12 Sights in Soest, Germany (with Map and Images)
Explore interesting sights in Soest, Germany. Click on a marker on the map to view details about it. Underneath is an overview of the sights with images. A total of 12 sights are available in Soest, Germany.List of cities in Germany Sightseeing Tours in Soest
1. Alt-Sankt Thomä
"Leaning Tower" is the colloquial name for the church of St. Thomae in Soest, founded in the 12th century in the course of the construction of the new archiepiscopal palatinate. The official name Alt St. Thomae of this church is explained to distinguish it from the nearby former monastery church Neu St. Thomae. The leaning spire of Alt St. Thomae occupies a special and eccentric place in the silhouette of the Soest church towers. With the extension of the Romanesque building to the early Gothic hall church in the 13th century, Alt St. Thomae is one of the oldest Gothic church buildings in Germany. Alt St. Thomae is the only church in the immediate vicinity of the city wall in Soest and is also the only one among the Soest churches still has a church garden.
2. Sankt Maria zur Wiese
The Evangelical Wiesenkirche or Church of St. Maria zur Wiese in Soest is considered a perfectly formed Westphalian hall church. Characterized by an almost square floor plan, its interior offers the viewer from some points the impression of a pure window front, supported by graceful bundle pillars. The high window strips almost reach the floor in the choir. During the day, the church appears light and flooded with light. Three almost equally high, very flat curved naves give the room its evenness. The history of construction extends over centuries. In place of the Romanesque predecessor building, the foundation stone for today's church was laid in 1313. The twin towers that dominate the exterior were not built until the second half of the 19th century.
3. St. Patrokli-Dom
St. Patrokli is a Roman Catholic parish and church in Soest, Germany. The church is of great significance in the history of architecture as it is the epitome of Romanesque architecture in Westphalia. As a result, it is known as St.-Patrokli-Dom. It holds relics of its patron saint Patroclus of Troyes from 954. It was the church of the canonical foundation of St. Patroclus, which existed from the 10th century until its abolition in 1812. Since 1823 the church has been the parish church of the St. Patrokli parish in the diocese of Paderborn. In 1859 it was promoted to the rank of provost church.
4. Galeriegrab von Hiddingsen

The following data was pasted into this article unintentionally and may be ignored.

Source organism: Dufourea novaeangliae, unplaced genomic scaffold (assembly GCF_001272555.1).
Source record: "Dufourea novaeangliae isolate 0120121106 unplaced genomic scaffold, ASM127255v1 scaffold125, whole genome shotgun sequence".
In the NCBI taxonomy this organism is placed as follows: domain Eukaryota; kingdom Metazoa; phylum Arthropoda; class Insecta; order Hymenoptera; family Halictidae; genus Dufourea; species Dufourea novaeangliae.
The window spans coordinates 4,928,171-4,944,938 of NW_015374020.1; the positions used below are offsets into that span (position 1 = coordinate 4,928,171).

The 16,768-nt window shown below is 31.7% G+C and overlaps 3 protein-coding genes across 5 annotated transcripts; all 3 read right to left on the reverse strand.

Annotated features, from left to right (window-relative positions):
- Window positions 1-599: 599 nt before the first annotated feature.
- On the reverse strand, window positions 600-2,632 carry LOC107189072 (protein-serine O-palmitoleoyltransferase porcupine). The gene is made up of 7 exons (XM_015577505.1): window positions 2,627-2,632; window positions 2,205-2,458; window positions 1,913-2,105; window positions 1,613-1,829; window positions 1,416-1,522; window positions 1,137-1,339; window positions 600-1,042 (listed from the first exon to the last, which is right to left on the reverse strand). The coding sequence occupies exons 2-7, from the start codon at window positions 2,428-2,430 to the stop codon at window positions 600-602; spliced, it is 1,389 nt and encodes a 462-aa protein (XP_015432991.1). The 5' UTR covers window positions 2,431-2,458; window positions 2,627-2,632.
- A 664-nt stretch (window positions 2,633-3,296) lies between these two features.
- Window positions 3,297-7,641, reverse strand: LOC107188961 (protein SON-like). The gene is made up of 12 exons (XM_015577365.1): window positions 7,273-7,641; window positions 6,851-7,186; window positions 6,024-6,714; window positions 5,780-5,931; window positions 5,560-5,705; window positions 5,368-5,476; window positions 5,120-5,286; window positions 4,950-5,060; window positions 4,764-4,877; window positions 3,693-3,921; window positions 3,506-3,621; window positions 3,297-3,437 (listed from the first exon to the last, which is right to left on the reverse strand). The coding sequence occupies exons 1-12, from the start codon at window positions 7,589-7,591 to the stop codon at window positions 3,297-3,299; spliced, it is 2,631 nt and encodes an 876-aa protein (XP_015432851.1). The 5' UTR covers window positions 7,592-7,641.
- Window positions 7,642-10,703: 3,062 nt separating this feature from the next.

The gallery grave of Hiddingsen was discovered in 1934 during quarry work near Hiddingsen. In the approximately 16.8 × 2.8 × 2.0 m (L×W×H) large gallery grave, 98 human skeletons were recovered. The tomb is dated to about 3000 BC. The plant is associated with the funnel beaker culture (TBK). The megalithic complex, which was badly damaged at the southwest corner, is missing five stones on the southeast side. Otherwise, 17 stones have been preserved, of which two, including the northeastern end stone, are particularly large.
5. Orgel von St. Andreas
The Gothic-Baroque organ of St. Andreas in Ostönnen is a technical, artistic and cultural-historical monument of the first rank and, along with the instruments in Sion, Kiedrich, Rysum and Bologna, is one of the oldest playable organs in the world. It is probably the oldest of these and today has eight stops with 576 pipes, of which more than half (326) date from before 1500. The Baroque exterior is by Johann Patroclus Möller, who moved and rebuilt the organ in Ostönnen from 1721 to 1722.
6. Französische Kapelle
The French Chapel in Soest in Westphalia is a 7.5 m long and 6 m wide sacral room decorated in 1940 by French prisoners of war in Block I of the Colonel-BEM-Adam-Kaserne in Soest. Today, the chapel belongs to the Catholic Holy Cross parish in Soest, but has de facto become a place of ecumenical encounter. In addition to this Catholic prayer room, there was originally also a Protestant counterpart, which no longer exists since October 1944.
7. Sankt Pauli
St. Pauli is a Gothic hall church in Soest, North Rhine-Westphalia, Germany. The three-bay hall church with the mighty tower on a square floor plan characterizes the cityscape in the southwestern part of the city. It belongs to the Evangelical St.-Petri-Pauli-Gemeinde, which with about 8100 parishioners is the largest Protestant parish in Soest and belongs to the church district Soest-Arnsberg of the Evangelical Church of Westphalia.
Due to its special design, the Nikolaikapelle in Soest in the immediate vicinity of the Patroklidom has an excellent place among the chapel buildings of Westphalia in terms of art and architectural history. It was built around 1200 in the immunity area of the St. Patrokli Abbey, but according to recent research, probably not by Soest merchants, as was often assumed due to the Nikolaus patronage and the design.
The Burghof is an old patrician house in Soest with a castle history museum and a historic ballroom. Immediately adjacent is the so-called Romanesque House from 1180, an almost original preserved residential tower-like building, the oldest still existing residential building between the Rhine and Weser.
The Kattenturm in Soest is a defensive tower built in 1230. It is the only preserved defensive tower of the former inner city wall and is located south of the old town on the Jakobi Ulricher-Wall, not far west of the Ulricher Tor.
11. Sankt Petri Kirche
St. Petri is the oldest parish church in Soest and one of the oldest church foundations in Westphalia. Already at the end of the 8th century, a church was built on this site in connection with Charlemagne's Saxon mission.
12. Sankt Andreas
The Evangelical village church of St. Andreas is a listed church building in Ostönnen. Its Gothic organ is one of the oldest playable organs in the world, along with the instruments in Sion, Kiedrich and Rysum.
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